On Friday, two friends tried to save money on Black Panther tickets by breaking out the ol' "trenchcoat trick," where one friend sits on the shoulders of another friend, forming a very tall person, and then puts on a trench coat to cover both of them up. As video from the prank shows, however, the movie theater wasn't even remotely fooled by the trick. In fact, it appears the friends only succeeded in amusing everyone around them--and going viral.
The J.M. Smucker Co. is recalling several varieties dog food that may contain traces of a drug used to euthanize animals. Stay away from wet canned Gravy Train, Kibbles ‘N Bits, Skippy and Ol’ Roy. The recalls come after WJLA-TV reported last week that 9 out of 15 cans of Gravy Train they tested (60 percent) tested positive for pentobarbital. Smucker said in a statement that low levels of the drug do not pose a threat to pets.
I feel badly that the woman has been suspended from work but honestly, we all know at this point that we could be video taped at any moment. Susan Peirez was upset that she had to sit near a baby, and was making comments to the baby's mother. A flight attendant attempted to calm the situation, and then became the target of antagonistic comments herself. Not tolerating it, she announces that she wants Susan Peirez removed from the plane. Susan's demeanor immediately changes, but to no avail.
The woman next to me at the bar just critiqued the landing of one of the men's aerial skiers. Ma'am. You're day drinking on a Sunday with an "I want to talk to the manager" haircut...if they breathe wrong they are dead. Calm down. #Olympics
Muck Rack makes it simple to find people, tweets, or articles that mention any name, keyword, company, hashtag etc. We've compiled this guide to help you make the most of your search.
Selecting a term
Start searching tweets, articles from media outlets, articles mentioned in tweets, journalists'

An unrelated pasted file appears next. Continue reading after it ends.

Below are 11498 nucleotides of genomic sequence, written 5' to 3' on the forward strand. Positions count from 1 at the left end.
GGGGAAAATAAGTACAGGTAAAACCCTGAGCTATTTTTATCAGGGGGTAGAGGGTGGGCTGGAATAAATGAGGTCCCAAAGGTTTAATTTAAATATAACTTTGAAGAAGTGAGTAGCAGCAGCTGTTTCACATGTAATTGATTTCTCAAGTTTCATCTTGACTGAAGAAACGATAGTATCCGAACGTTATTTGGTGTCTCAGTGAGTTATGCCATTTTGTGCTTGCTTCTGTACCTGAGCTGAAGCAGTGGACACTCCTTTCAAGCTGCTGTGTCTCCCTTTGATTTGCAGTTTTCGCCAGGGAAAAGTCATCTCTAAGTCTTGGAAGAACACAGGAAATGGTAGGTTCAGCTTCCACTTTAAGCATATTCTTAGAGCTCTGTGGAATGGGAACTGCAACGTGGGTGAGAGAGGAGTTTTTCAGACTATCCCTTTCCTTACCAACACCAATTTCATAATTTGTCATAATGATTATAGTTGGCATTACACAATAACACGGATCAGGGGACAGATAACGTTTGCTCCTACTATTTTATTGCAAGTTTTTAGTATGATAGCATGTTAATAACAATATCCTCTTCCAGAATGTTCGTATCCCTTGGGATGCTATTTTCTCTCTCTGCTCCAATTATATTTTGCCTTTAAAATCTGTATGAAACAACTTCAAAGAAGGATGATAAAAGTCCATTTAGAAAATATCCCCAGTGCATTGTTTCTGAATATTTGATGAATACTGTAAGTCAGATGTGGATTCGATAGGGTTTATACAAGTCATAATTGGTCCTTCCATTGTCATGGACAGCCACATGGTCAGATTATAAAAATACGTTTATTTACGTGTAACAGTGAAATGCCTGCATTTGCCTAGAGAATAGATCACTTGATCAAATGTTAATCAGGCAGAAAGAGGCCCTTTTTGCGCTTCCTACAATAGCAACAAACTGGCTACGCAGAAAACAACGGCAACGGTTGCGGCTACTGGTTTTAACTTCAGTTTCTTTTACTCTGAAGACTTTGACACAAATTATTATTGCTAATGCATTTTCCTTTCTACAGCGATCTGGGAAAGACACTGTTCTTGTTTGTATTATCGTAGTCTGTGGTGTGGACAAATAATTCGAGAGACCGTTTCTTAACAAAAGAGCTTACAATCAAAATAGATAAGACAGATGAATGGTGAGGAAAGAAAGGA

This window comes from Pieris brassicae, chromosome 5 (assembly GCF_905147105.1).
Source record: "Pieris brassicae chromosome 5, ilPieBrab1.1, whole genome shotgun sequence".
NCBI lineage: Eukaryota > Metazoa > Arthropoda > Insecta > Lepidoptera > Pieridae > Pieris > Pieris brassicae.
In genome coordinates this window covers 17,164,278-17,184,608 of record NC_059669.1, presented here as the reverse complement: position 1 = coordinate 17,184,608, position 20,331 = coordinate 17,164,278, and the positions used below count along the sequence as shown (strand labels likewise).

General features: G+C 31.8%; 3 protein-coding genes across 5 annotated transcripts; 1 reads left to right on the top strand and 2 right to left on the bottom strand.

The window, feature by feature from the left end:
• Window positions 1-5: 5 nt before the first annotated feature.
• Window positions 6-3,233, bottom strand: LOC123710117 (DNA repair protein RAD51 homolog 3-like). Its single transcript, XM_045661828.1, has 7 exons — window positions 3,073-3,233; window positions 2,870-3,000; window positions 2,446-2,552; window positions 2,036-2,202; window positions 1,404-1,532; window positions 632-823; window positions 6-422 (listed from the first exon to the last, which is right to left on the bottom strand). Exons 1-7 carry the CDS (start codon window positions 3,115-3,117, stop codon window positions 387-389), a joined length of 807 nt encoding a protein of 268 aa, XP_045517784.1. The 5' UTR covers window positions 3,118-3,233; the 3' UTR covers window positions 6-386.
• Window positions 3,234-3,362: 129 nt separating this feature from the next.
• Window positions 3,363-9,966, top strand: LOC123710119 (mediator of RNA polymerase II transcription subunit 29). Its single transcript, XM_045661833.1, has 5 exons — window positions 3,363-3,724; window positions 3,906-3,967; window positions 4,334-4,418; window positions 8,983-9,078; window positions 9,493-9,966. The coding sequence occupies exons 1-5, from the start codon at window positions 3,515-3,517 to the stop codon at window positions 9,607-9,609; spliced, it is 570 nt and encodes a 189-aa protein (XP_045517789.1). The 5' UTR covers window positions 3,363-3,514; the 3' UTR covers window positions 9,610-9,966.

names, titles and bios with some suggested searches:
Companies or Topics (e.g. iPhone, Microsoft)
Phrases (e.g. "cloud computing") — use quotes to keep the terms together
Twitter handles (e.g. @username) — returns those who have mentioned or replied to
Names (e.g. "David Pogue")
Hashtags (e.g. #sxsw, #london2012)
Bio details (e.g. vegan, Olympics, father)
Muck Rack's Advanced Search allows for many boolean operators.
Find results that mention multiple specified terms, use AND or
+. For example, ensure each result contains both Elon Musk and Mark Zuckerberg by
searching Musk AND Zuckerberg or Musk + Zuckerberg.
Use the operators OR or , to broaden your search when you'd like either of
multiple terms to appear in results. (This is the default behavior of our search when no operators
are used). For example, results will contain either cake or cookie by searching cake OR cookie or cake,cookie
Use NOT or - to subtract results from your search. For
example, searching Disney will yield results about the Walt Disney Company as well as Walt Disney
World Resort. To exclude mentions of Disney World, search for Disney -World or Disney
When using one of these operators with a phrase, enclose it in quotation marks. For example, you can
find results about smartphones excluding Apple's iPhone 4S by searching smartphone -"iPhone
Exact case matching or punctuation
If you're searching for a brand name or keyword that relies on specific punctuation marks or capitalization, you can
find results that match your exact query by adding matchcase: before the keyword you're searching for, like matchcase:E*TRADE .
Use parentheses to separate multiple
boolean phrases. For example, to find journalists talking about having fun in Disney World or
Disneyland, search for ("disney world" OR disneyland) AND fun.
An asterisk can be used to search for any variation of a root word truncated by the asterisk. For example, searching for admin* will return results for administrator, administration, administer, administered, etc.
A near operator is an AND operator where you can control the distance between the words. You can vary the distance the near operation uses by adding a forward slash and number (between 0-99) such as strawberries NEAR/10 "whipped cream", which means the strawberries must exist within 10 words of "whipped cream".